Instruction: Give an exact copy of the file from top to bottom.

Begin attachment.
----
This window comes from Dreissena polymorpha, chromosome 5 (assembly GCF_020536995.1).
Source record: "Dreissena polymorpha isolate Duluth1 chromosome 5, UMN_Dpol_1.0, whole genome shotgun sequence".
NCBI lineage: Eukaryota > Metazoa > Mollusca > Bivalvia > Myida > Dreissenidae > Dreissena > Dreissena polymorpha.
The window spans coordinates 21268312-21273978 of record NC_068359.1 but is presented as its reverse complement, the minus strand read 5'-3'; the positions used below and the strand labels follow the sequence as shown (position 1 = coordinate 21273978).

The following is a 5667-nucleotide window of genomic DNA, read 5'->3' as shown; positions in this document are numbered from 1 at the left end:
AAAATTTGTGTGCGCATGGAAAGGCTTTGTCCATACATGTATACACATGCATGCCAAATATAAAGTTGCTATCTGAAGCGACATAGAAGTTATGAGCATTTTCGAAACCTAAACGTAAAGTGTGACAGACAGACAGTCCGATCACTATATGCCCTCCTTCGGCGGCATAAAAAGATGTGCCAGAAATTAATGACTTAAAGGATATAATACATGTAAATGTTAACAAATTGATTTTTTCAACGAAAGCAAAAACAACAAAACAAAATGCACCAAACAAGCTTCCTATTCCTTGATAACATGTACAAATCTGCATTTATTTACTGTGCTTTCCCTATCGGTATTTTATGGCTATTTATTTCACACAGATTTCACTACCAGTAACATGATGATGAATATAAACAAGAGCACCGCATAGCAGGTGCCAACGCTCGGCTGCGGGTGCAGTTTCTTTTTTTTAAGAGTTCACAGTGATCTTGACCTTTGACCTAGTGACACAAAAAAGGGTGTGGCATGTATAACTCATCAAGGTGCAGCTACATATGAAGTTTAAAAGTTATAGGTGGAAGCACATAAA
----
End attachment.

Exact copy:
This window comes from Dreissena polymorpha, chromosome 5 (assembly GCF_020536995.1).
Source record: "Dreissena polymorpha isolate Duluth1 chromosome 5, UMN_Dpol_1.0, whole genome shotgun sequence".
NCBI lineage: Eukaryota > Metazoa > Mollusca > Bivalvia > Myida > Dreissenidae > Dreissena > Dreissena polymorpha.
The window spans coordinates 21268312-21273978 of record NC_068359.1 but is presented as its reverse complement, the minus strand read 5'-3'; the positions used below and the strand labels follow the sequence as shown (position 1 = coordinate 21273978).

The following is a 5667-nucleotide window of genomic DNA, read 5'->3' as shown; positions in this document are numbered from 1 at the left end:
AAAATTTGTGTGCGCATGGAAAGGCTTTGTCCATACATGTATACACATGCATGCCAAATATAAAGTTGCTATCTGAAGCGACATAGAAGTTATGAGCATTTTCGAAACCTAAACGTAAAGTGTGACAGACAGACAGTCCGATCACTATATGCCCTCCTTCGGCGGCATAAAAAGATGTGCCAGAAATTAATGACTTAAAGGATATAATACATGTAAATGTTAACAAATTGATTTTTTCAACGAAAGCAAAAACAACAAAACAAAATGCACCAAACAAGCTTCCTATTCCTTGATAACATGTACAAATCTGCATTTATTTACTGTGCTTTCCCTATCGGTATTTTATGGCTATTTATTTCACACAGATTTCACTACCAGTAACATGATGATGAATATAAACAAGAGCACCGCATAGCAGGTGCCAACGCTCGGCTGCGGGTGCAGTTTCTTTTTTTTAAGAGTTCACAGTGATCTTGACCTTTGACCTAGTGACACAAAAAAGGGTGTGGCATGTATAACTCATCAAGGTGCAGCTACATATGAAGTTTAAAAGTTATAGGTGGAAGCACATAAA